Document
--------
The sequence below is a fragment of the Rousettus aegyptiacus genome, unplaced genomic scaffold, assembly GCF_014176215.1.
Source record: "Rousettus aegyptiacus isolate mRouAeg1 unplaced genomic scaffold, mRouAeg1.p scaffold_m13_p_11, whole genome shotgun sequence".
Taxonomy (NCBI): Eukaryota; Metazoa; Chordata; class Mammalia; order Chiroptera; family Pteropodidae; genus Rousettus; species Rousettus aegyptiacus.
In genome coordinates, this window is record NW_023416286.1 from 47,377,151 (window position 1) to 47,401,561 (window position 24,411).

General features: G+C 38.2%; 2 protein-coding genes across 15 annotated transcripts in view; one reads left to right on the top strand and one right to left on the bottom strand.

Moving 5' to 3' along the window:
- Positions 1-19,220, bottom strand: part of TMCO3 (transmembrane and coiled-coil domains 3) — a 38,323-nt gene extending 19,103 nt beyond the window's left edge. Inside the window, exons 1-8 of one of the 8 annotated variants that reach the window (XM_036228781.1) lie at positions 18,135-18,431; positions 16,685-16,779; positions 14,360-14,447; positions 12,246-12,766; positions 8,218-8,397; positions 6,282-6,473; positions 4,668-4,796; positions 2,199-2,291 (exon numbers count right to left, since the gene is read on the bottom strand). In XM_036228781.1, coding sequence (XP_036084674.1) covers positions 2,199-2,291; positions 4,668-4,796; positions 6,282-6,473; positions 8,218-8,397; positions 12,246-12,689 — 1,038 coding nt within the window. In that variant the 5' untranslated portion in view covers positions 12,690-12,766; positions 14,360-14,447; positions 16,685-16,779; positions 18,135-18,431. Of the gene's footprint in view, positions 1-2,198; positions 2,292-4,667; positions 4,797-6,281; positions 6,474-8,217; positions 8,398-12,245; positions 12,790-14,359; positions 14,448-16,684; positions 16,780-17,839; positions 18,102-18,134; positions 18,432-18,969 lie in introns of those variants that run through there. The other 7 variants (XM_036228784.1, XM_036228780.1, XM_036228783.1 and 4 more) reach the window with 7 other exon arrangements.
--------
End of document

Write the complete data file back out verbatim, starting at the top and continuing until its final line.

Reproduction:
The sequence below is a fragment of the Rousettus aegyptiacus genome, unplaced genomic scaffold, assembly GCF_014176215.1.
Source record: "Rousettus aegyptiacus isolate mRouAeg1 unplaced genomic scaffold, mRouAeg1.p scaffold_m13_p_11, whole genome shotgun sequence".
Taxonomy (NCBI): Eukaryota; Metazoa; Chordata; class Mammalia; order Chiroptera; family Pteropodidae; genus Rousettus; species Rousettus aegyptiacus.
In genome coordinates, this window is record NW_023416286.1 from 47,377,151 (window position 1) to 47,401,561 (window position 24,411).

General features: G+C 38.2%; 2 protein-coding genes across 15 annotated transcripts in view; one reads left to right on the top strand and one right to left on the bottom strand.

Moving 5' to 3' along the window:
- Positions 1-19,220, bottom strand: part of TMCO3 (transmembrane and coiled-coil domains 3) — a 38,323-nt gene extending 19,103 nt beyond the window's left edge. Inside the window, exons 1-8 of one of the 8 annotated variants that reach the window (XM_036228781.1) lie at positions 18,135-18,431; positions 16,685-16,779; positions 14,360-14,447; positions 12,246-12,766; positions 8,218-8,397; positions 6,282-6,473; positions 4,668-4,796; positions 2,199-2,291 (exon numbers count right to left, since the gene is read on the bottom strand). In XM_036228781.1, coding sequence (XP_036084674.1) covers positions 2,199-2,291; positions 4,668-4,796; positions 6,282-6,473; positions 8,218-8,397; positions 12,246-12,689 — 1,038 coding nt within the window. In that variant the 5' untranslated portion in view covers positions 12,690-12,766; positions 14,360-14,447; positions 16,685-16,779; positions 18,135-18,431. Of the gene's footprint in view, positions 1-2,198; positions 2,292-4,667; positions 4,797-6,281; positions 6,474-8,217; positions 8,398-12,245; positions 12,790-14,359; positions 14,448-16,684; positions 16,780-17,839; positions 18,102-18,134; positions 18,432-18,969 lie in introns of those variants that run through there. The other 7 variants (XM_036228784.1, XM_036228780.1, XM_036228783.1 and 4 more) reach the window with 7 other exon arrangements.